Class Visits and Usage Statistics

A grand total of 568 classes visited the library this year. This number is down from one year ago, with a total of 662 classes visiting the library one year ago. Most likely this is due to the additional Chromebook carts on campus and our lab space being less in demand than it was at that time. However, the does not mean that our library was not used heavily. We are still creating programs and collaborating with multiple teachers on projects throughout the entire year to bring students into the library and enrich their learning process.


Our busiest month was October with 16,977 patrons walking through our doors and 85 classes visiting the library. Again, this is down from last year, where October was also our busiest month. In October last year 109 classes visited the library and 21,237 patrons walked through our doors.


The number of patrons walking through our doors should be taken with a grain of salt this year due to the fact that in the second semester our gate has been malfunctioning, and we have not received an accurate patron count during some of our busiest months. We hope to correct this through servicing our gate at the end of this year.


Our busiest day of the year was December 11th, 2015 where 1,865 patron walked through our doors, higher than the student population of our school. This is actually higher than last year where our busiest day only had 1,273 patrons. It also topped our busiest day two years ago where 1,650 patrons walked through our doors. As technology is used more and more on campus, our library continues to be a central hub of activity!


On average, 771.95 patrons walked through our doors during the fall semester and 603.15 patrons walked through our doors during the spring semester. While these are down from last year, we must also remember that our school population is down as well.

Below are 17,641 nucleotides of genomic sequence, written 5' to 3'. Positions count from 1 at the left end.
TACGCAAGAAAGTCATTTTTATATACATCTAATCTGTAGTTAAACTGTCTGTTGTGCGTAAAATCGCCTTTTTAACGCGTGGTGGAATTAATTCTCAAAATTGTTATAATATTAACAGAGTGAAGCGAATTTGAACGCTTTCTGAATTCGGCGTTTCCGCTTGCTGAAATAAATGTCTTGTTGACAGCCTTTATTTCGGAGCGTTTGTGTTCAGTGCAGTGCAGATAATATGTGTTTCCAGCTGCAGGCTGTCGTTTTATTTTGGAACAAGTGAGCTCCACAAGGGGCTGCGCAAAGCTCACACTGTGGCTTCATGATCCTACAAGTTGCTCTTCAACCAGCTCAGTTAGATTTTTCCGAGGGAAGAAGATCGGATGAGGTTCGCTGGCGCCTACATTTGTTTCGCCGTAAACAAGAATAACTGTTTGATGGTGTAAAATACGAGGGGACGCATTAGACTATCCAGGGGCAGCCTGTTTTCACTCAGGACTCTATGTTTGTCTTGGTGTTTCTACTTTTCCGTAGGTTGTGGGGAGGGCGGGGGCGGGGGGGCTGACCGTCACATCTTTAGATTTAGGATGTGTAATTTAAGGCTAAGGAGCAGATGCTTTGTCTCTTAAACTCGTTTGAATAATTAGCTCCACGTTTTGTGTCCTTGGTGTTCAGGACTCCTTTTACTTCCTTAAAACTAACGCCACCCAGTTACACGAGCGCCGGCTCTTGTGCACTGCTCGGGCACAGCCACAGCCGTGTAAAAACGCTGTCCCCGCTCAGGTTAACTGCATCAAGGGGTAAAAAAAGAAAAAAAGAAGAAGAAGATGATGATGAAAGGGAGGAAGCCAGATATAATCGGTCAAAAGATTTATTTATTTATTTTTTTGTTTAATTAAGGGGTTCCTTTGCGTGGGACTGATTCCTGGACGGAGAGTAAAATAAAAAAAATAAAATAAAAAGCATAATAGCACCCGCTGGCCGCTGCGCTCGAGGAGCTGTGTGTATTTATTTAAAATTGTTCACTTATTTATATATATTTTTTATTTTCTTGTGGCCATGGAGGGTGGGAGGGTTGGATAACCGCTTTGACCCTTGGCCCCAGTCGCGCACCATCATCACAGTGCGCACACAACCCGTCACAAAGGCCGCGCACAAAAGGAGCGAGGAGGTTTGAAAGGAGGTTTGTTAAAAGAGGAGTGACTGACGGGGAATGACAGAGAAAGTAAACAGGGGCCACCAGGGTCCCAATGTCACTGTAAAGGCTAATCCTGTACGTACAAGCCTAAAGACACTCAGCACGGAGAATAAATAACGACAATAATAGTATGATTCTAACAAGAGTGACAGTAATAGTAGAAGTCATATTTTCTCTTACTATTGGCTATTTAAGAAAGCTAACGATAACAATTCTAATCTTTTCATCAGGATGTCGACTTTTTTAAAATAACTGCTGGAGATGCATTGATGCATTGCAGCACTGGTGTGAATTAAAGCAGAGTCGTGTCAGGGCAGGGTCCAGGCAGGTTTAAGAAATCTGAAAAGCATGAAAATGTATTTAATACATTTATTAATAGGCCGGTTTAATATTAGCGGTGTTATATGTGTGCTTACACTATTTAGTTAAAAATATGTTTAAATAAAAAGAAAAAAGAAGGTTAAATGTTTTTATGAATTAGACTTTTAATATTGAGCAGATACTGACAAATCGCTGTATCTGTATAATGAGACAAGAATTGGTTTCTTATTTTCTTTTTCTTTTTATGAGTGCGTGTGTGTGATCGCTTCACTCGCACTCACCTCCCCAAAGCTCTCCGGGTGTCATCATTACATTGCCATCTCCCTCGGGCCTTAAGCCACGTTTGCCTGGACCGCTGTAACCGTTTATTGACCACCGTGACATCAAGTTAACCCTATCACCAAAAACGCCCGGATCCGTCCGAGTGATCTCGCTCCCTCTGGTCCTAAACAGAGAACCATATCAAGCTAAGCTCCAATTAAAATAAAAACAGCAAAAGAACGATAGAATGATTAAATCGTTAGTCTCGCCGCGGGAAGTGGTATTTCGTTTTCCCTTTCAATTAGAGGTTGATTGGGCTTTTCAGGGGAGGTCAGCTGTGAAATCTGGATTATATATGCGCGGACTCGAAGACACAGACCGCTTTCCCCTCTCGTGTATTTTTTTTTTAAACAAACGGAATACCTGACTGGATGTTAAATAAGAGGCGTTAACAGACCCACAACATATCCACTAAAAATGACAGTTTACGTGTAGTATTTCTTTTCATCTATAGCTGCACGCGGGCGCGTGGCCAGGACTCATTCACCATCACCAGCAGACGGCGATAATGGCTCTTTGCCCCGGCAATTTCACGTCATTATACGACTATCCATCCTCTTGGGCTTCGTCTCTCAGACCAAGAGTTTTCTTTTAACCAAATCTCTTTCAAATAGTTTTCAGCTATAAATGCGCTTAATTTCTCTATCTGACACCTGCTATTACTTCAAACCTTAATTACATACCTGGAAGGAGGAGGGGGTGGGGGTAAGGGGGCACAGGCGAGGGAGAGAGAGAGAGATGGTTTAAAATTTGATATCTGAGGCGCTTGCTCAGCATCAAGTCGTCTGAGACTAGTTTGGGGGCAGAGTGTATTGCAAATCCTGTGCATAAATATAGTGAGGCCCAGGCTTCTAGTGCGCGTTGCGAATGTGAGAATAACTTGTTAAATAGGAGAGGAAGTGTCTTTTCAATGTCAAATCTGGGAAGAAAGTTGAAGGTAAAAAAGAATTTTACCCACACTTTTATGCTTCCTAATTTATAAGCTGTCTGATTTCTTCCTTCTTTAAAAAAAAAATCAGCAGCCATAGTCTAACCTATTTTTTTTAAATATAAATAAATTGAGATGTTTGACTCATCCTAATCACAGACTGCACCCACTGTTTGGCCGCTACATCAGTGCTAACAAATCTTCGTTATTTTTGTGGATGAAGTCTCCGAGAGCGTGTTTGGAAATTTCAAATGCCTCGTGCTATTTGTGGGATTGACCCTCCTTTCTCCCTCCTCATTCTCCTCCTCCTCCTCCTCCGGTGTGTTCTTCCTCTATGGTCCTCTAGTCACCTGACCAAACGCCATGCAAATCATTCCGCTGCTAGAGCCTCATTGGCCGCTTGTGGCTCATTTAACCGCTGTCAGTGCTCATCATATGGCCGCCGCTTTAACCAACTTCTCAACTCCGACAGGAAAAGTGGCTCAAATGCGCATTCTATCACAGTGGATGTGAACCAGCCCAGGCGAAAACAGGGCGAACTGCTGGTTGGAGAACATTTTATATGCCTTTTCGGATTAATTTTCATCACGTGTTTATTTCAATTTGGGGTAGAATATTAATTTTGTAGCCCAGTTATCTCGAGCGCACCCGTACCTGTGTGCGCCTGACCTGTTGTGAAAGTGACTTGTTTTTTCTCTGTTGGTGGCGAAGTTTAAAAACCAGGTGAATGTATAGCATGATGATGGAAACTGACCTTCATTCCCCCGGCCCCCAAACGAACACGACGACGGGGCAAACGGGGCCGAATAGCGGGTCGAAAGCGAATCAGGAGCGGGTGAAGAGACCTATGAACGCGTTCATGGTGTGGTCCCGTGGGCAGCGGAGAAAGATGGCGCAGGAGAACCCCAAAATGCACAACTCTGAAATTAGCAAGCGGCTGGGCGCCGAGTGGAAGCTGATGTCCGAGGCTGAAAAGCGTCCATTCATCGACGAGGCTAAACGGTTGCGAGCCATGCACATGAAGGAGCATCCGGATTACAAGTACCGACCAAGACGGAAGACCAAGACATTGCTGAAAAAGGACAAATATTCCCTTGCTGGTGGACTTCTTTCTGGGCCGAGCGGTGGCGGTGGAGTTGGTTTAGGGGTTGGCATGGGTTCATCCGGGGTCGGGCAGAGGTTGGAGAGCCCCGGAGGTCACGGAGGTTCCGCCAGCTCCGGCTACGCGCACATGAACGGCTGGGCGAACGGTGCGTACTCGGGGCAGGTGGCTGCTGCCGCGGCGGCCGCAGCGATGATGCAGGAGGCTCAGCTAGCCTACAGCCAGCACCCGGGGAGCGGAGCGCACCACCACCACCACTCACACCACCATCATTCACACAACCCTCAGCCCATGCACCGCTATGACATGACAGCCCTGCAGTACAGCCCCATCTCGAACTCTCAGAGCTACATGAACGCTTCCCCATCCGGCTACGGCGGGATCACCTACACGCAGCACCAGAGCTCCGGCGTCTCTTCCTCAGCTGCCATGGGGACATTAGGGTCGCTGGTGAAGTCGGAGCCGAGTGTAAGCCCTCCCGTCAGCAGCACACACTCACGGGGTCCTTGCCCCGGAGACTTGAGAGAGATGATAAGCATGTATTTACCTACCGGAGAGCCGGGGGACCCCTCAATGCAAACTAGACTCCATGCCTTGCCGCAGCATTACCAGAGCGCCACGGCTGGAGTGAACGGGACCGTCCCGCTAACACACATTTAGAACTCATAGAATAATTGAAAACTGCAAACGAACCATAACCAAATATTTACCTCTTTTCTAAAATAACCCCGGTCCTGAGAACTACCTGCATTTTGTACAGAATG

The largest circulation of items came during the month of March where 3,421 items were circulated during this month. This actually exceeds last year's largest circulation month by 28 checkouts. No doubt this can be attributed to human error, but it is nice to see that despite the fact not as many students are walking through our doors on average and classes coming in is down as well, our circulation meets or exceeds previous years.


The largest book circulation came during the month of August where 1,577 books were checked out during this short month! No doubt this is due to book talks and SSR books coming through our library. Of these 1,577 books, 1,007 of these books were fiction. Ponderosa prides itself for our strong reading culture. We look forward to continuing this next year!


This year I did not keep track of individual teachers and their visits to the library because of my maternity leave. I felt I would not be able to get a full and accurate count of teachers. Therefore, I will pick it up again next year.

Curriculum Collaboration

There were many projects this past year where I collaborated with new teachers and continued projects from previous years. Overall, it was a highly successful year of collaboration.


Health of the Planet Projects


These projects continue to evolve every year as we integrate new and relevant technology. This year, I was challenged with the fact that I am not here Monday through Thursday during first period because of child care conflicts. Therefore, I needed to create a platform where Karen Norwood could virtually have me in the classroom with her. Karen is always an excellent collaborator, and she was up for the challenge.


I incorporated Google Classroom into the health projects, and it was successful on most fronts. I also created new instructional videos with picture and picture capabilities in order to virtually bring myself into the classroom for Karen when I couldn't be there. Below is an example of one instructional video I created for Karen's first period classes and ended up using with the other classes as well.

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I felt the features I was able to utilize with WeVideo made the instruction that much more strong. It also allowed me to be a bit more mobile when running the health projects. If I needed to attend to something while giving instruction, I could. It saved me quite a few times.


Overall, the new technology incorporated into the health projects worked well, and I look forward to next year taking it to the next level yet again.